The Great Western Railroad built a train station named “Clifton” in 1855, at the foot of Bridge Street (on the site of the current train station).
The first passenger depot existed for 16 years before it was destroyed by fire in the spring of 1879. After the destruction of the depot, The Great Western Railroad immediately rebuilt a replacement train passenger depot was built of red brick, with a gothic architectural style. It had a two storey centre section and a 30 metre long eastern and western wings branching off of the centre section.
Prior to 1951, the two waiting rooms were accessed through separate entrances. The station had 4.6 metre high ceilings and wood plank flooring. Also located in the station was a centre circular ticket booth and a huge pot bellied stove supplied heat to both of the waiting rooms.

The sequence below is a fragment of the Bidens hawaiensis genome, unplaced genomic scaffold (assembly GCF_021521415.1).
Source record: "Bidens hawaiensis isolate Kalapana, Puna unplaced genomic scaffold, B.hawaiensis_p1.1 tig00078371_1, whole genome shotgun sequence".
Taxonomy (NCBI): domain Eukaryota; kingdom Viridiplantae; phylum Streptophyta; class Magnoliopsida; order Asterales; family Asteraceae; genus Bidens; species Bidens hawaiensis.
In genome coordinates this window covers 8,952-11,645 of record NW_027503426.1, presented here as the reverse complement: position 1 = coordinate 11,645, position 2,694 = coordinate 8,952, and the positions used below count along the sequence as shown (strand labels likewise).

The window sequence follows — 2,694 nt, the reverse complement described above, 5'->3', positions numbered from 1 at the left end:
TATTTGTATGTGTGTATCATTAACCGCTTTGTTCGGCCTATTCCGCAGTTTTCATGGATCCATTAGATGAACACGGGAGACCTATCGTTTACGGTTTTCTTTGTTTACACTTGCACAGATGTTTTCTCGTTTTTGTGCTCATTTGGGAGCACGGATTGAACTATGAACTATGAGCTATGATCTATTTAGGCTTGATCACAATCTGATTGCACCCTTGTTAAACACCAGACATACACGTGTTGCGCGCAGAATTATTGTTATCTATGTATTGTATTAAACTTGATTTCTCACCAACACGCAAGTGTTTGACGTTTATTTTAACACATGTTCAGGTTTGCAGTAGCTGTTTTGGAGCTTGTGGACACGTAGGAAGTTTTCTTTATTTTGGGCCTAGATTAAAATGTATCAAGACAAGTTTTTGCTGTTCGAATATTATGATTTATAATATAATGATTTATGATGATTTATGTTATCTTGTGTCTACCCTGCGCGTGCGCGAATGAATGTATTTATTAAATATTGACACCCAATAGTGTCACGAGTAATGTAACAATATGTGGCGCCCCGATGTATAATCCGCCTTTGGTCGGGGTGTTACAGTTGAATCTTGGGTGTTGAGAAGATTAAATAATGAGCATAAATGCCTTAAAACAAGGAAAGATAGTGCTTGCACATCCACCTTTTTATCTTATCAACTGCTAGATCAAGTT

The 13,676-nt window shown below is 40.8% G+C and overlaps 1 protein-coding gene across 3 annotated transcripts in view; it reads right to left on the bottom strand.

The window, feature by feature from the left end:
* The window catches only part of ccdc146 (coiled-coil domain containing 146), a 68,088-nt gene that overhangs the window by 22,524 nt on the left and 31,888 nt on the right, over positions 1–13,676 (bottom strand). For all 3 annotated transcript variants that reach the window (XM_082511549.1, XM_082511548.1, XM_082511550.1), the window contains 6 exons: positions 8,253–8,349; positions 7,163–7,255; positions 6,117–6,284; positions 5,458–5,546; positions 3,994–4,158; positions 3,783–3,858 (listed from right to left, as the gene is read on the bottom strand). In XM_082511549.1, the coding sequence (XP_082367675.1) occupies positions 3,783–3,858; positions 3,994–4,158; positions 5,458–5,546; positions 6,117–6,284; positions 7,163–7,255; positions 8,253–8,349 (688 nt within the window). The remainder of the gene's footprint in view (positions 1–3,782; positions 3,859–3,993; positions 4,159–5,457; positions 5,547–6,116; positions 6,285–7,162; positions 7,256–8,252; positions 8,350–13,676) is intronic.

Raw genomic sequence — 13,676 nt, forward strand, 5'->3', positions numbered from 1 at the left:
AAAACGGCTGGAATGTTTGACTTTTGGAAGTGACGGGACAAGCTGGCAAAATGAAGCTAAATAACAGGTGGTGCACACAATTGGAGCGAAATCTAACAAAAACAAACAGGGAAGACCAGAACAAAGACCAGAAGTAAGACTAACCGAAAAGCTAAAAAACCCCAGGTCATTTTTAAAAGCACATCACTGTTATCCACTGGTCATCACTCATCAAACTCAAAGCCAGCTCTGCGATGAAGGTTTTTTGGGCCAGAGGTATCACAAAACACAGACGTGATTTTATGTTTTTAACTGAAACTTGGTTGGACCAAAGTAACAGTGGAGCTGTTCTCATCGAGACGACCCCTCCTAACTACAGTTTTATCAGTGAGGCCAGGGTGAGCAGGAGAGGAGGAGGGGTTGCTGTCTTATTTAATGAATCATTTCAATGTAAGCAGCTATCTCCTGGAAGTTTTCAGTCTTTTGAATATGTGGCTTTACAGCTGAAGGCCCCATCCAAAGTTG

Between 1853 and 1860, the station contained a restaurant/saloon known as the “Great Western Restaurant”. The restaurant/saloon was operated until 1909 when the liquor license for this business was revoked.
In 1967, Canadian National Railway took off 80 feet from the eastern wing of this train station in a cost cutting move. In addition, the stairway to the second floor was removed. Today, access to this vacant second floor can be gained only by use of a ladder.
In 1976, a similar cut was planned for the western wing however this plan was subsequently scrapped.
This station is the current railway station located on Bridge Street and is one of the oldest in the Province of Ontario.